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Center for Nanoscale Materials

Electron and X-ray Microscopy

We develop capabilities that go beyond off-the-shelf technology to identify, define and develop electron and X-ray microscopy needs including data science and new modalities such as ptychography.

Understanding the microscopic structure of materials is essential for determining their properties and for the creation of new, useful devices. For decades, electron microscopy and X-ray imaging have been used to look inside matter. Electron microscopes can now resolve single atoms buried within structures, while X-ray microscopy can image molecular dynamics on a timescale of femtoseconds. CNM researchers with deep expertise in these two separate capabilities work closely together to create the most powerful images of material structures and dynamics.

Advances in electron and X-ray microscopy have enabled new levels of spatial resolution and physicochemical sensitivity that allow scientists to, for instance, image strain in nanomaterials. The Electron and X-ray Microscopy Group, together with the CNM’s dynamic and diverse user community, makes use of the unique facilities located at the CNM to bring together two modalities with a single goal: to understand material structures, fundamental processes and excitations driving energy transport and interactions in complex nanomaterials.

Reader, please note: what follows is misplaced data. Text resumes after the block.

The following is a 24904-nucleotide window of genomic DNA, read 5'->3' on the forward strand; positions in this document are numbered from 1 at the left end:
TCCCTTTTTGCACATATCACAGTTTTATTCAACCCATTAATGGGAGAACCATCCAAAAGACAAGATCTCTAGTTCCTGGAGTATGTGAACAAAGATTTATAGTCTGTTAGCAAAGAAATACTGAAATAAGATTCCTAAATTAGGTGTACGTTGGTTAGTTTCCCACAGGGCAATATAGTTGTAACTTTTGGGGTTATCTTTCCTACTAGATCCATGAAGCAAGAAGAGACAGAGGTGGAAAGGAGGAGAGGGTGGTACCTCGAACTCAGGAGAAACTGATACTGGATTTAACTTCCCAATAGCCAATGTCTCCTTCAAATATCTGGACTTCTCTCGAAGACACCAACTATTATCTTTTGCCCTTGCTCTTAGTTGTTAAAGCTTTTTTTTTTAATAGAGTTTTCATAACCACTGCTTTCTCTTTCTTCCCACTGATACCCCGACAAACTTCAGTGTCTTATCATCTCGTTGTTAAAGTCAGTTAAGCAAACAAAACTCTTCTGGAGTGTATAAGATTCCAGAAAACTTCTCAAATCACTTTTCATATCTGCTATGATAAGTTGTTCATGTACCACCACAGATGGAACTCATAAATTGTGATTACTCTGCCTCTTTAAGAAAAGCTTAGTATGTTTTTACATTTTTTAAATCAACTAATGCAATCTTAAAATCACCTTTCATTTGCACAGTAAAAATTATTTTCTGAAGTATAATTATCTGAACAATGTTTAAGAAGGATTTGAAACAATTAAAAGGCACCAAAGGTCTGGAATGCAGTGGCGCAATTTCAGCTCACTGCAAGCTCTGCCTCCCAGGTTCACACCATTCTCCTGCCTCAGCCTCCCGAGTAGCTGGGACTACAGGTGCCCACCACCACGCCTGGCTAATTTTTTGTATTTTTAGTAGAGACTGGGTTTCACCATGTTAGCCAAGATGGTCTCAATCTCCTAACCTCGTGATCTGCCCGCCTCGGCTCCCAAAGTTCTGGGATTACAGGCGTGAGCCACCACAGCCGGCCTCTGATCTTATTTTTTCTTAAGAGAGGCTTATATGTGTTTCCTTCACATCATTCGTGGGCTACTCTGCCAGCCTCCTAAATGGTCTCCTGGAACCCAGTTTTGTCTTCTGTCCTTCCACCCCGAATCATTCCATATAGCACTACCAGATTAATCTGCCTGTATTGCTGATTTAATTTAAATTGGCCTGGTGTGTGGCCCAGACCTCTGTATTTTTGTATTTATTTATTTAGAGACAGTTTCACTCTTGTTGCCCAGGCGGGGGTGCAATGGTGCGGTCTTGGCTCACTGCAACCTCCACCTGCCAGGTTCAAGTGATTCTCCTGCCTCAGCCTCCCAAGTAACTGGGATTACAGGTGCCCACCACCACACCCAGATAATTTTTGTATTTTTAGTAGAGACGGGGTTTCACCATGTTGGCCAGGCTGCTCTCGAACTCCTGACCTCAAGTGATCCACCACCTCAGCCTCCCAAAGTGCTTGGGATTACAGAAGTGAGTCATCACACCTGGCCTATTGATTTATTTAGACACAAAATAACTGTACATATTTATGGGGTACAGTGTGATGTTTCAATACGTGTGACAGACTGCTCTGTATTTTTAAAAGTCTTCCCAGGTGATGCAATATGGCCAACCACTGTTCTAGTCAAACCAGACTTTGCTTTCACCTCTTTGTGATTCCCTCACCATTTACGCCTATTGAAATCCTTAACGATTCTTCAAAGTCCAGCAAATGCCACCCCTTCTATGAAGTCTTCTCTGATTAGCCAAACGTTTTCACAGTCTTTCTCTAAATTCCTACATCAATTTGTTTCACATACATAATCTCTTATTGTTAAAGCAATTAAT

X-ray imaging utilizes the high brightness of the Advanced Photon Source (APS) with state-of-the-art X-ray focusing optics and imaging methods to provide quantitative two- and three-dimensional insight into nanoscale interactions in energy-efficient materials, devices and systems. In concert with the APS X-ray Science division we operate two world-class X-ray microscopy facilities. The Hard X-ray Nanoprobe, located at APS Sector 26, is the only dedicated x-ray microscopy beamline within the portfolios of the nation’s Nanoscale Science Research Centers. The Synchrotron X-ray Scanning Tunneling Microscope (SX-STM), a novel instrument with the unique capability to image elemental, chemical and spin states down to single atoms, is based at APS Sector 4.


  • Scanning nanodiffraction and Bragg ptychography at APS S26
  • Multimodal chemical and structural nanoimaging at APS S26
  • ACAT: Argonne chromatic aberration-corrected TEM
  • Field emission transmission electron microscope:  JEOL JEM2100F
  • TEM/STEM:  FEI Talos F200X and FEI Tecnai F20ST
  • FIB-SEM: Zeiss 1540XB
  • Other SEMs and TEMs

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